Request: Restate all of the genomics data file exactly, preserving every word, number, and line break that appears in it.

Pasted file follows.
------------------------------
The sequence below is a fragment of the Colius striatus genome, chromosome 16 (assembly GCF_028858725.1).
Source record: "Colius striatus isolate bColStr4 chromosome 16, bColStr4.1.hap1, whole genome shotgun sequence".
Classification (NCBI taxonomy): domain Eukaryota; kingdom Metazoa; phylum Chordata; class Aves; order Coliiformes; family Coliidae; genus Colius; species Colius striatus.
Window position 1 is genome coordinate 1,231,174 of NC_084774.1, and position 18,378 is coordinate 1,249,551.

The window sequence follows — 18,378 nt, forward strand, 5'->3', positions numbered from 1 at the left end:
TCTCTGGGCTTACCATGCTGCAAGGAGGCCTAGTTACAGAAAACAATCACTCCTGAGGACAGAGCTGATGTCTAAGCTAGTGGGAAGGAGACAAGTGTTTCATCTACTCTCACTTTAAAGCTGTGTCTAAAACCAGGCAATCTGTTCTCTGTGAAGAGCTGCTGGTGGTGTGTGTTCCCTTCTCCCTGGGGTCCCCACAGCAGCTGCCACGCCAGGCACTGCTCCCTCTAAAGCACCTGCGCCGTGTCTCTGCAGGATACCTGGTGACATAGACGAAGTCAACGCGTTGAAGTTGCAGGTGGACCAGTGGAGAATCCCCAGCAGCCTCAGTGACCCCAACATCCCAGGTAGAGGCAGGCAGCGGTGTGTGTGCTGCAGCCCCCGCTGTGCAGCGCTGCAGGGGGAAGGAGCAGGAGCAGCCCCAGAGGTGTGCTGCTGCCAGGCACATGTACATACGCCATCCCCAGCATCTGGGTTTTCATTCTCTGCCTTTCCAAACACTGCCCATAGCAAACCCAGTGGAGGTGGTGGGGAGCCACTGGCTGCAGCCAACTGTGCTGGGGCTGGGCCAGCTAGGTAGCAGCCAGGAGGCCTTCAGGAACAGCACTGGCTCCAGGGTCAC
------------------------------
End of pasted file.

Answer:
The sequence below is a fragment of the Colius striatus genome, chromosome 16 (assembly GCF_028858725.1).
Source record: "Colius striatus isolate bColStr4 chromosome 16, bColStr4.1.hap1, whole genome shotgun sequence".
Classification (NCBI taxonomy): domain Eukaryota; kingdom Metazoa; phylum Chordata; class Aves; order Coliiformes; family Coliidae; genus Colius; species Colius striatus.
Window position 1 is genome coordinate 1,231,174 of NC_084774.1, and position 18,378 is coordinate 1,249,551.

The window sequence follows — 18,378 nt, forward strand, 5'->3', positions numbered from 1 at the left end:
TCTCTGGGCTTACCATGCTGCAAGGAGGCCTAGTTACAGAAAACAATCACTCCTGAGGACAGAGCTGATGTCTAAGCTAGTGGGAAGGAGACAAGTGTTTCATCTACTCTCACTTTAAAGCTGTGTCTAAAACCAGGCAATCTGTTCTCTGTGAAGAGCTGCTGGTGGTGTGTGTTCCCTTCTCCCTGGGGTCCCCACAGCAGCTGCCACGCCAGGCACTGCTCCCTCTAAAGCACCTGCGCCGTGTCTCTGCAGGATACCTGGTGACATAGACGAAGTCAACGCGTTGAAGTTGCAGGTGGACCAGTGGAGAATCCCCAGCAGCCTCAGTGACCCCAACATCCCAGGTAGAGGCAGGCAGCGGTGTGTGTGCTGCAGCCCCCGCTGTGCAGCGCTGCAGGGGGAAGGAGCAGGAGCAGCCCCAGAGGTGTGCTGCTGCCAGGCACATGTACATACGCCATCCCCAGCATCTGGGTTTTCATTCTCTGCCTTTCCAAACACTGCCCATAGCAAACCCAGTGGAGGTGGTGGGGAGCCACTGGCTGCAGCCAACTGTGCTGGGGCTGGGCCAGCTAGGTAGCAGCCAGGAGGCCTTCAGGAACAGCACTGGCTCCAGGGTCAC